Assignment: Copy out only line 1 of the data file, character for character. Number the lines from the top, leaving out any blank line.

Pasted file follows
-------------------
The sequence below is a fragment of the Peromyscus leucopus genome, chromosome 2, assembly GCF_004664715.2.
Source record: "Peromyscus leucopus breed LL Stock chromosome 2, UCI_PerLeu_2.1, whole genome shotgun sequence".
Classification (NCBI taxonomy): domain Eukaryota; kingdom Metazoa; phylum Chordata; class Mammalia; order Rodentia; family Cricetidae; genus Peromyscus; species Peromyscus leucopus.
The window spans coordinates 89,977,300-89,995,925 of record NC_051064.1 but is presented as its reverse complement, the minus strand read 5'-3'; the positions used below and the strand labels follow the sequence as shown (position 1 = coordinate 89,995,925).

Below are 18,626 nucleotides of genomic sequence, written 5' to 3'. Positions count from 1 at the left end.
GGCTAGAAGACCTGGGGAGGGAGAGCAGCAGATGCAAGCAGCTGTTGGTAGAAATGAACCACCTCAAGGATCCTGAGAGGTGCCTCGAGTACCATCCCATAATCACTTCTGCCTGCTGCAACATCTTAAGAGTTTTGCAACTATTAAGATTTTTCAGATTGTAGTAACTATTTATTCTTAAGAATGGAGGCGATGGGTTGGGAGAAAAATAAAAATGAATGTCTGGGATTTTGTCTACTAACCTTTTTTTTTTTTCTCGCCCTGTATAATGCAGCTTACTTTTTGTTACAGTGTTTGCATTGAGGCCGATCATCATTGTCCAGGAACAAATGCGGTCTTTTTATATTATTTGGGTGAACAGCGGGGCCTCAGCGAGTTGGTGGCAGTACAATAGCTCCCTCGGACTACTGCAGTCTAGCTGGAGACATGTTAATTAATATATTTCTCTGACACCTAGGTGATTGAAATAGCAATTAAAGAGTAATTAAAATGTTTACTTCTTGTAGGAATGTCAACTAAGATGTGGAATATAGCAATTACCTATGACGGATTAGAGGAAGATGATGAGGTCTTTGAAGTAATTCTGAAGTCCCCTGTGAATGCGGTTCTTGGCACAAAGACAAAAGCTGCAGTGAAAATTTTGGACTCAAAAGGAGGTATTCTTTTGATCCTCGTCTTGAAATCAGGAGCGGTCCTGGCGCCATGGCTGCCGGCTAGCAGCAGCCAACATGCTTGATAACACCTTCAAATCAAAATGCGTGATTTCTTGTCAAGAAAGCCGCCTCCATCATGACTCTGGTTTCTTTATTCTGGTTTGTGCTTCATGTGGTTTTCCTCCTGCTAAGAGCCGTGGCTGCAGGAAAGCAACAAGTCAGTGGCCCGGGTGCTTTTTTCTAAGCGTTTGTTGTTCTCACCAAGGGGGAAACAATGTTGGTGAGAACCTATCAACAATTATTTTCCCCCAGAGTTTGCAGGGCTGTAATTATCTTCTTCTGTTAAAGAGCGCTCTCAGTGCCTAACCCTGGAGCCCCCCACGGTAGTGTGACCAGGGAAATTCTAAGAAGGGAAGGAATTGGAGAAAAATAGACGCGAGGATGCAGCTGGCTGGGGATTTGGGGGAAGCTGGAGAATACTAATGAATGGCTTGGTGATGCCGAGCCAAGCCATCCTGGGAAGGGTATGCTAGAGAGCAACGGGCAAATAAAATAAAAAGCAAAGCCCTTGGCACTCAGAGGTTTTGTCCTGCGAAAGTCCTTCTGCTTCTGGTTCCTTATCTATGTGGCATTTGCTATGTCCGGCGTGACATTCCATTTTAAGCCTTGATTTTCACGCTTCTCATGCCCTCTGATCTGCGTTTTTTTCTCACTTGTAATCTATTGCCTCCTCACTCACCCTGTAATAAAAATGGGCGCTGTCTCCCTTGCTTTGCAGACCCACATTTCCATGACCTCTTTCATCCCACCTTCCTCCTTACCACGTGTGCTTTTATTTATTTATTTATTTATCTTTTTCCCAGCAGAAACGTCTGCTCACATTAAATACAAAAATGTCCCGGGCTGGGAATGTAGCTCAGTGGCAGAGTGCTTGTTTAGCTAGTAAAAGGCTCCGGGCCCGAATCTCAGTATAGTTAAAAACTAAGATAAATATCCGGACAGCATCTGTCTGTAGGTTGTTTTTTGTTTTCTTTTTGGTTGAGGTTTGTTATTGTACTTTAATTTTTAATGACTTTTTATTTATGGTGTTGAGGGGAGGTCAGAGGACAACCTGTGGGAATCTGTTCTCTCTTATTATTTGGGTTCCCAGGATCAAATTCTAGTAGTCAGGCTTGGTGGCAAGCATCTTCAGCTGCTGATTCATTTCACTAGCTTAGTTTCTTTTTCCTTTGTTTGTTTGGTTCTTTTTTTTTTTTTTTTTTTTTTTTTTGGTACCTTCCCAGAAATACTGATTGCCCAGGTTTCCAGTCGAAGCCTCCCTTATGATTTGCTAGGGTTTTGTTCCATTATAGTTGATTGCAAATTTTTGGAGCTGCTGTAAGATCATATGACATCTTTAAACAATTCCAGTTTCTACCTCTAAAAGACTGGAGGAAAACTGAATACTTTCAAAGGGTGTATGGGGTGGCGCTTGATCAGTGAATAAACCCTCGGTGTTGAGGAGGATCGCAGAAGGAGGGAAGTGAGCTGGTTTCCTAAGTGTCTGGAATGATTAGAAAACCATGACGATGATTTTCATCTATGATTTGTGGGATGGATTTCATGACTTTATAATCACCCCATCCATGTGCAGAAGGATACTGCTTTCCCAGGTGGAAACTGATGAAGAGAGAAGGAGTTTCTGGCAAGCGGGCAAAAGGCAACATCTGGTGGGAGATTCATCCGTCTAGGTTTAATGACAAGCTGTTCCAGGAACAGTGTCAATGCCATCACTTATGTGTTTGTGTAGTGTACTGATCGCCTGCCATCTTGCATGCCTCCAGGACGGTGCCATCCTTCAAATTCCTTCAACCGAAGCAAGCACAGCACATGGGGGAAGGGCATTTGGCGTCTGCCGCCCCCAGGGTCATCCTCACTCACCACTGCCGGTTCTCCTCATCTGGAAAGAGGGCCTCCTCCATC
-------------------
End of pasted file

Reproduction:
The sequence below is a fragment of the Peromyscus leucopus genome, chromosome 2, assembly GCF_004664715.2.